Such as Ubitricity. Founded in Berlin in 2008, VW is present at the Cube Tech Fair with a green e-Golf, which is charged up at a street lamp. The company offers a kind of roaming service for electricity, explains Ubitricity founder Knut Hechtfischer: "We integrate the electricity meter into the car or charging cable — if you charge your car on the go, you always take your own tariff with you."
This means that not only automotive companies are among the cooperation partners of the 40-strong, already quite large start-up, but also energy and telecommunication companies.
Or predict.io: The young company, specializing in big data and also based in Berlin, is developing a technology to collect and convert all sensor data gathered by cars and smartphones into projections. "Take the example of finding a parking spot", says Business Development Manager Christian Schneider: "Up to now, your system has only notified you of a free parking space when it is actually free — and then it is often too late. But the smartphone can already identify if its owner is getting into the car, and the car can recognize that the engine is being started in the parked car. So the free parking space could be announced a few seconds before it actually becomes free."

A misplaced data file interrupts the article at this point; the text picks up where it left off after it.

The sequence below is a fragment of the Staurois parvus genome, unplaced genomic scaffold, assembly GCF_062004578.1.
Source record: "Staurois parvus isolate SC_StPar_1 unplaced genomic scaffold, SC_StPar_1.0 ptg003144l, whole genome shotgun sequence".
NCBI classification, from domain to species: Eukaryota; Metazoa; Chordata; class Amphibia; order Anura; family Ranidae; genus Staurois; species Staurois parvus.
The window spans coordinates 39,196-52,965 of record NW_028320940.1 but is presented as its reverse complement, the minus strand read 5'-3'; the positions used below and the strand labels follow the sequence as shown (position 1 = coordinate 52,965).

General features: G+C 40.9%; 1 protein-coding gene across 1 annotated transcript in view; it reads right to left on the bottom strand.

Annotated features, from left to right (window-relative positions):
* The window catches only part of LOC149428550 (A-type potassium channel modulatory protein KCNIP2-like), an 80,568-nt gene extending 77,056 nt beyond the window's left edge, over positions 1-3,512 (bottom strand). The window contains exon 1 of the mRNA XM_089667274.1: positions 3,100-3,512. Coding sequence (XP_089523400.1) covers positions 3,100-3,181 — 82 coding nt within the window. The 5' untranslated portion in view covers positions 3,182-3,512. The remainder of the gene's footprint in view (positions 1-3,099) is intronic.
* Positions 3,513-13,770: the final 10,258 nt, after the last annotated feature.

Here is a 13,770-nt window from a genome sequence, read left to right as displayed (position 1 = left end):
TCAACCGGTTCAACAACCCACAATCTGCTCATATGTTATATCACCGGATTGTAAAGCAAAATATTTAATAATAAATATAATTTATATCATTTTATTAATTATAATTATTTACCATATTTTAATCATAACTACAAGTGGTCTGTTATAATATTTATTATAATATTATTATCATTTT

Theoretically, a Volkswagen or Audi driver could therefore find a parking spot faster than the driver of a competing product. In practice, however, the technology will probably be used by cities to improve traffic flow for everyone. A first pilot project has already been carried out in Copenhagen. At the Cube Tech Fair, predict.io was awarded the Mobility Award by Ideation:Hub Manager Jennifer Geffers.